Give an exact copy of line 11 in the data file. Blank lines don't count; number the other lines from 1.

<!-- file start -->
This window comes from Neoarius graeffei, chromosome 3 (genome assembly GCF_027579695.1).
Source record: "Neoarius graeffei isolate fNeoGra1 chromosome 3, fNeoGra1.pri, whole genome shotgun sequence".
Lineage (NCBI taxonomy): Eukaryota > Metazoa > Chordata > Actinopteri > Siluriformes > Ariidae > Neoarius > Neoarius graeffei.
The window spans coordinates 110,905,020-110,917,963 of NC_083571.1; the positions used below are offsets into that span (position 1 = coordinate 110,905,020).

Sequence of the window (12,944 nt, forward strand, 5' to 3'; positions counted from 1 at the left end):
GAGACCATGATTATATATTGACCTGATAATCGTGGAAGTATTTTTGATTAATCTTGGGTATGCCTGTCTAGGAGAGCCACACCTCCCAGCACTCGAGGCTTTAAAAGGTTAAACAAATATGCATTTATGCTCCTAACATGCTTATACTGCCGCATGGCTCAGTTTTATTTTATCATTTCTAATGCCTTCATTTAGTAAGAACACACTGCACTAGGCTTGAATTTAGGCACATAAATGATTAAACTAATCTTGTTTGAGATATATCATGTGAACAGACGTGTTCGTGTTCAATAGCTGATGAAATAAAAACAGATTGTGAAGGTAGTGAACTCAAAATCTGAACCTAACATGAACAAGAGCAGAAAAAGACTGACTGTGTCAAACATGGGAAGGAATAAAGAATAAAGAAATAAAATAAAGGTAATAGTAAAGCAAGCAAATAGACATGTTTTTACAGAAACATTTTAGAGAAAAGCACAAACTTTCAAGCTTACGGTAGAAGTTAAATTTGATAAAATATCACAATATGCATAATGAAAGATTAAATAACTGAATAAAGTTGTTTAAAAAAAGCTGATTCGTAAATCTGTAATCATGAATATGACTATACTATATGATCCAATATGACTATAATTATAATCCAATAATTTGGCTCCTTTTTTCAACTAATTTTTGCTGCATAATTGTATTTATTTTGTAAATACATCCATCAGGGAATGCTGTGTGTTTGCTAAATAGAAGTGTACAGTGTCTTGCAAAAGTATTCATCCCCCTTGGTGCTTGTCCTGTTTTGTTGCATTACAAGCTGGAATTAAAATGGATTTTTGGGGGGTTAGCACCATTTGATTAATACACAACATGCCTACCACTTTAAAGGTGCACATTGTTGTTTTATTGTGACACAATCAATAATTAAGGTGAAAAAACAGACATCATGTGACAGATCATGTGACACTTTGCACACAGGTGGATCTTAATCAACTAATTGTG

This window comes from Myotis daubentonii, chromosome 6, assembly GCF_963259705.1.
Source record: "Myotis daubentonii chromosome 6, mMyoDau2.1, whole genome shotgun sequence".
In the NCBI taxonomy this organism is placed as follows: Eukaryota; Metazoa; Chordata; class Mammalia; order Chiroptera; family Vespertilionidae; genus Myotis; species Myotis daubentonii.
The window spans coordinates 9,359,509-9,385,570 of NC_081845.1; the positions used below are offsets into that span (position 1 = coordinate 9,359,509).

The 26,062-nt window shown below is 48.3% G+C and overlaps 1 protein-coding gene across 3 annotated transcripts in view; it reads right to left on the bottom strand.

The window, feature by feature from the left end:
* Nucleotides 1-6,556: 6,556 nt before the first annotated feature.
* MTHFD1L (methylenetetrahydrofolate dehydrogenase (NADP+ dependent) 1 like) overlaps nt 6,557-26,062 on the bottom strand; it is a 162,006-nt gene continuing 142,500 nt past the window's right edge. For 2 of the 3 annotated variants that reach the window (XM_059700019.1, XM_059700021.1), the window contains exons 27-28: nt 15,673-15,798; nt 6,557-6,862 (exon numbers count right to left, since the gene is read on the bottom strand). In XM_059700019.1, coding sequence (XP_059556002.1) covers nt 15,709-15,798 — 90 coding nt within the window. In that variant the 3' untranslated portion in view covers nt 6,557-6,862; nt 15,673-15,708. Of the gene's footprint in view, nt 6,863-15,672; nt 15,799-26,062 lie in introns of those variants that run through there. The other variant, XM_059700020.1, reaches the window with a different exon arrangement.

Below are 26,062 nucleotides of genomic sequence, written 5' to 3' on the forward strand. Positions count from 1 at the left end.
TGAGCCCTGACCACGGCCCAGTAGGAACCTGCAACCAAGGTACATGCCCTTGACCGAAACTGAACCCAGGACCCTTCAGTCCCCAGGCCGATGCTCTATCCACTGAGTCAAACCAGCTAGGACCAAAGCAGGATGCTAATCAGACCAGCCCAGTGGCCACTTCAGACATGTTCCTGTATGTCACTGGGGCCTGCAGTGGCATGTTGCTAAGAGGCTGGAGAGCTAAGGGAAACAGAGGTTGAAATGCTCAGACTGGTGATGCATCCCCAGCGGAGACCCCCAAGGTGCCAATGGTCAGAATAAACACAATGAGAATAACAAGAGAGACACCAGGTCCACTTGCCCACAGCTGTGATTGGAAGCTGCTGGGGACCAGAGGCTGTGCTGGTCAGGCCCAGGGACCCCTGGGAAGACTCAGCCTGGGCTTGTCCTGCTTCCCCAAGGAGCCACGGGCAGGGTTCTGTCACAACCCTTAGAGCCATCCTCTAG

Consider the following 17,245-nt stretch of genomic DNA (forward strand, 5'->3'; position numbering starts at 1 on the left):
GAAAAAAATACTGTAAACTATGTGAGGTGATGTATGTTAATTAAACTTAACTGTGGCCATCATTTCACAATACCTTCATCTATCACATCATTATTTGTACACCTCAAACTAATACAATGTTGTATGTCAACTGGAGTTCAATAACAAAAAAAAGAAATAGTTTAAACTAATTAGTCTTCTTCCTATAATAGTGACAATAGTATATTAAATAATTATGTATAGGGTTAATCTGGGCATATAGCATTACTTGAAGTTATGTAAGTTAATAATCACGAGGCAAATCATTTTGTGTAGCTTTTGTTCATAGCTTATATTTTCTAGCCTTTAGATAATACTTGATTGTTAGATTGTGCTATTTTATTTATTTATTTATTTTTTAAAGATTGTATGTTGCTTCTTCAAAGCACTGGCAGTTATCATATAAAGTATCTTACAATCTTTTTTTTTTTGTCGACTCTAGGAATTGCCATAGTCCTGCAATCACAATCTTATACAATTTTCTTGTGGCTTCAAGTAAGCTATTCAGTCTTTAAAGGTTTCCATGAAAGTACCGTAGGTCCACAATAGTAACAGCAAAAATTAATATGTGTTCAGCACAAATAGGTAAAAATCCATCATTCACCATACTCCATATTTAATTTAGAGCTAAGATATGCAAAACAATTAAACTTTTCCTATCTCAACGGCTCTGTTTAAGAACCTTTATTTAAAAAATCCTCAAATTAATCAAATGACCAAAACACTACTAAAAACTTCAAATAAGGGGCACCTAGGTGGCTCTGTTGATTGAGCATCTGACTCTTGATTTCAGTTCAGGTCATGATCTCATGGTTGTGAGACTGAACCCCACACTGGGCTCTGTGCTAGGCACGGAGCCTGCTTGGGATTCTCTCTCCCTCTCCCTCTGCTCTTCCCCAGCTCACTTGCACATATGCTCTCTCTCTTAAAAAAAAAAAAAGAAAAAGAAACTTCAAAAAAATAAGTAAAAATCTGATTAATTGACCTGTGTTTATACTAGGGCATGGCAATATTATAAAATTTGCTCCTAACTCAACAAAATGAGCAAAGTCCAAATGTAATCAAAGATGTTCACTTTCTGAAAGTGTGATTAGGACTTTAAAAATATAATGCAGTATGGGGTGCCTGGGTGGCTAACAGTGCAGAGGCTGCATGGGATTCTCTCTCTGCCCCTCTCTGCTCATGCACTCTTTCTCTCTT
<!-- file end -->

The 26,062-nt window shown below is 48.3% G+C and overlaps 1 protein-coding gene across 3 annotated transcripts in view; it reads right to left on the bottom strand.